Do not attempt to repeat this project if you do not have a significant experience dealing with high voltage (AC) circuits! AC (mains; 120V or 220V depending on the country) electricity is deadly! If you are not comfortable dealing with AC, ask a qualified electrician for help, otherwise don't do it! I shall bare no responsibility if you'll get hurt or die while trying to follow my description, or if there will be any property damage (improperly done AC wiring can cause fire). This modification can void your home insurance - check with you insurer first to be sure.
I wanted to modify the two exterior light switches in my house (front, with three bulbs, and backyard), so it would be
- automatically turning the lights on when it gets dark outside, and off when it gets bright, with a bit of randomness,
- safe and reliable (so one could leave it on while traveling),
- totally non-obvious (both in terms of the appearance and behaviour),
- and both locally (with the physical switch) and remote (over the internet) controllable.
Using bulb adapters with a photosensor was a no-go, as it would violate my requirements #4 and #5. (As I have three bulbs in the front, located far from each other, they will definitely be turning on and off at different times, which will be very obvious; also, these adapters are very obvious in appearance.) I suspect the new WiFi controllable LED light bulbs will also have the synchronization issue, plus they are rather expensive.
As I already knew how to program and use Arduino and ESP8266 microcontrollers, in particular with AC solid state relays (from my 3D Guardian project - environment monitor for 3D printers), I went ahead and designed and built my own smart switch, which I believe achieved all my design goals. It is based on the popular ESP8266 chip with built-in WiFi (specifically the "NodeMCU devkit v0.9 CH340G" module which can be found on ebay for under $4), with the total costs ~7$ in parts.
It is totally non-obvious - no visible changes in the appearance of both the lights and the switch. In particular, it doesn't use a photosensor (which would be quite obvious) to detect the dark time of the day; instead, it relies on Internet time (NTP) plus internal timer, and a built-in sunset/sunrise calculator to achieve this goal.
- It can be used for exterior and interior lights, with and without a physical switch.
- It uses the light switch already available for turning on/off the light. It can only be used with a single group switch. (So cannot be used in situations when the same lights can be turned on/off with more than one switch.)
- In the current design it can only be used with up to 60W (may be 100W) total load, ideally LED bulbs.
- It doesn't change the appearance of your light switch - it will look exactly as before outside.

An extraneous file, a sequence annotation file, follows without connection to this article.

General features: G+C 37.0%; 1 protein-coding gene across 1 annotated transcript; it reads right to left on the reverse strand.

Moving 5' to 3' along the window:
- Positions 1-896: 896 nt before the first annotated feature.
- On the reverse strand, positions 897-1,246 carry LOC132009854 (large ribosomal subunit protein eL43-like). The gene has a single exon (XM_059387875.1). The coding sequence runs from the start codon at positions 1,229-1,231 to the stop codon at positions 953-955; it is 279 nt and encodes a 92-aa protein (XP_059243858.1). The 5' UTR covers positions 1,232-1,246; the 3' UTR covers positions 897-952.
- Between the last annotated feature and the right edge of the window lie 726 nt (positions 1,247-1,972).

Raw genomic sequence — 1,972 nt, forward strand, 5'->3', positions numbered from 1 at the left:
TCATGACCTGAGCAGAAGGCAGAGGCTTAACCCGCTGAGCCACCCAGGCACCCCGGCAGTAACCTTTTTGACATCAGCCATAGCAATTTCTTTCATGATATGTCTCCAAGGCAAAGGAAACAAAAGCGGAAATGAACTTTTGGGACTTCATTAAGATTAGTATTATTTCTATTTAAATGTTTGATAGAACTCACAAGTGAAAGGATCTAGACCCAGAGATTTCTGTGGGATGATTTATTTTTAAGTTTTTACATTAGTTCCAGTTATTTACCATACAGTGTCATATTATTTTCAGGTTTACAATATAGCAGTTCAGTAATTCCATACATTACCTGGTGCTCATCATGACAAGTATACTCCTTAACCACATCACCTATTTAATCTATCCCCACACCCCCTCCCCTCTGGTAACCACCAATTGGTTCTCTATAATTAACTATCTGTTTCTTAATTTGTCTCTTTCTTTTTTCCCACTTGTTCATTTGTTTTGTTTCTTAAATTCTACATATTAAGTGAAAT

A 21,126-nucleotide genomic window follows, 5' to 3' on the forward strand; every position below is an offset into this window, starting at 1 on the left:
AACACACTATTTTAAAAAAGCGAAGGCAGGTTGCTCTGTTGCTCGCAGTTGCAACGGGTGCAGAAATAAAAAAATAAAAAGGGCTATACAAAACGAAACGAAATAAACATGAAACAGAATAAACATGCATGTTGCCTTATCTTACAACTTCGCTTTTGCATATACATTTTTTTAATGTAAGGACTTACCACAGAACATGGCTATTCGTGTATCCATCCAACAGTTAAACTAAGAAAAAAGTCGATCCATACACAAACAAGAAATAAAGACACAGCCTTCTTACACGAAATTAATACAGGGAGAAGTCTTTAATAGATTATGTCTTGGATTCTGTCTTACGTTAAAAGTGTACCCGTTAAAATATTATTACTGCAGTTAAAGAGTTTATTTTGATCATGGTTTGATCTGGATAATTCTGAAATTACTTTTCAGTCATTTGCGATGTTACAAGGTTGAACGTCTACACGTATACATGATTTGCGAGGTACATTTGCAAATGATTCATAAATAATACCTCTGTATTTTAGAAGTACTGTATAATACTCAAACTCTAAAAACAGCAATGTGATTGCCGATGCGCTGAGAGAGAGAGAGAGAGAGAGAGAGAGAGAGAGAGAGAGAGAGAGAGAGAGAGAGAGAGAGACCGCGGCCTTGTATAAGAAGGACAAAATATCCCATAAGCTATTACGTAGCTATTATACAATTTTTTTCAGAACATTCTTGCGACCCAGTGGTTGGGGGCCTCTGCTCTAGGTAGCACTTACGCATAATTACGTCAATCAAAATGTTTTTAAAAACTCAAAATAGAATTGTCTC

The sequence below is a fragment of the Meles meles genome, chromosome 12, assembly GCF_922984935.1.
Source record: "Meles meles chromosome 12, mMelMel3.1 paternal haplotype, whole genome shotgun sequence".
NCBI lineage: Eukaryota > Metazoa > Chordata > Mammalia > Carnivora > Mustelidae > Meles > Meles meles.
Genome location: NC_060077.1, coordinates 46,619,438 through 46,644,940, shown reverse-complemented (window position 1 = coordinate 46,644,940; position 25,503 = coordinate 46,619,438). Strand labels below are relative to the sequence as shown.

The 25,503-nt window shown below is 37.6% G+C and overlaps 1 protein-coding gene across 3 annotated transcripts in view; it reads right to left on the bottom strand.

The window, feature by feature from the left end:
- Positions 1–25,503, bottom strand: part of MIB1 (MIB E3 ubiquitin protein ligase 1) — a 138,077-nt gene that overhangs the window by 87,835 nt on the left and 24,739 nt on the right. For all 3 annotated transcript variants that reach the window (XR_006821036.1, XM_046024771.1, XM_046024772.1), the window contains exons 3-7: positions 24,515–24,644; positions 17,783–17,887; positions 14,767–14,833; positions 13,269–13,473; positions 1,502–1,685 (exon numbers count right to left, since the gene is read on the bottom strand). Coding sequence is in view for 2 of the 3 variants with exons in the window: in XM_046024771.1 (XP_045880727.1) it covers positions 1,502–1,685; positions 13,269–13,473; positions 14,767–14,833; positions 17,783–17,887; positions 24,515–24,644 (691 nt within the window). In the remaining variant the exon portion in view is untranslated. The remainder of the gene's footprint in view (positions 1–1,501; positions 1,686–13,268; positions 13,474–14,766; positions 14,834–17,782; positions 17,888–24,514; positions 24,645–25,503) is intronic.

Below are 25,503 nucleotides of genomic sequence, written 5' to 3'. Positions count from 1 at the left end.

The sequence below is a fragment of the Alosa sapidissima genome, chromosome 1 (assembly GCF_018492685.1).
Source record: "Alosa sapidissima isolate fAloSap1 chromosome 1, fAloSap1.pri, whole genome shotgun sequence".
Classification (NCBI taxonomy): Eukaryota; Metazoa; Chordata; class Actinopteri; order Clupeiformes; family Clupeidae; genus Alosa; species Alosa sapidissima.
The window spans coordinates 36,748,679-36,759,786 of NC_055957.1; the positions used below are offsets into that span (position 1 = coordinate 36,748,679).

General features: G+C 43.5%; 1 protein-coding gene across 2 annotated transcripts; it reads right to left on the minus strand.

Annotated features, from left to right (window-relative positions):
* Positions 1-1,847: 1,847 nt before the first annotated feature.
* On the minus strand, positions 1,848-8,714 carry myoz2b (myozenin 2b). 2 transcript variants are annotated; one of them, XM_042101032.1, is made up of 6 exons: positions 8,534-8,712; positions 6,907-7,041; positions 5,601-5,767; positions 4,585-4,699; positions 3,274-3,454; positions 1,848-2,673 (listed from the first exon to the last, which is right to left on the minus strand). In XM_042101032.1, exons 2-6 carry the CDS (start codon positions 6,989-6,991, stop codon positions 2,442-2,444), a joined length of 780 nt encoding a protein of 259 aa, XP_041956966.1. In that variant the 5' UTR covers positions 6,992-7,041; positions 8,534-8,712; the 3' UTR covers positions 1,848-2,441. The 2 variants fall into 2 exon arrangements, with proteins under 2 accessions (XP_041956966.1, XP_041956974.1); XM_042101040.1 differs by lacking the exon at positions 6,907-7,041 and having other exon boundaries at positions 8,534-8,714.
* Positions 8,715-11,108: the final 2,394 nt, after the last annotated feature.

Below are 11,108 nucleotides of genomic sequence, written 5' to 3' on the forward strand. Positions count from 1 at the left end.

- It has two main modes - "dumb" and "smart".
- When powered up, initially it is in the "dumb" mode - you can use the physical switch to turn the light on/off.
- Once it connects to your WiFi network, and if an internet connection is available, it uses NTP internet service to detect the current date and time, and then automatically switches to "smart" mode. After that it is no longer critical to have the WiFi/internet connection.
- Once in the smart mode, it computes the sunset and sunrise times for your location, plus some random deviation (say, between -5 ...+5 minutes) to turn on the lights around/soon after sunset time, and turn them off right before/around the sunrise time. One can fine-tune how dark it should get for the lights to be on, by changing the Z_ANGLE parameter in config.h.
- Once it connects to WiFi, it will try to join your local home automation network (using MQTT protocol). You'll have to run an MQTT server (on your Windows PC / Raspberry Pi / etc) for this to work. Also you'll need OpenHab server to be running (on the same computer) for full functionality. Once you have the MQTT and OpenHab servers running, you can add many more smart devices to your home smart network, including multiple instances of this smart light switch.
- Once it is connected to WiFi, an internal blue LED will optionally turn on. (It is quite visible through the switch cover.) This is disabled by default.
- Once it is connected to the MQTT network, you can use a browser on your smart phone or PC to check the status of the light, and to control it remotely. If properly set up (using the Apache web server with the reverse proxy feature and SSL encoding), this can be securely accessed anywhere in the world.
- At any point the gadget can be switched between the dumb (fully manual) and smart modes - either remotely from a browser, or using the physical switch. In the latter case, one needs to flip the physical switch on-off three times within 4 seconds to toggle the mode (dumb->smart or smart-> dumb).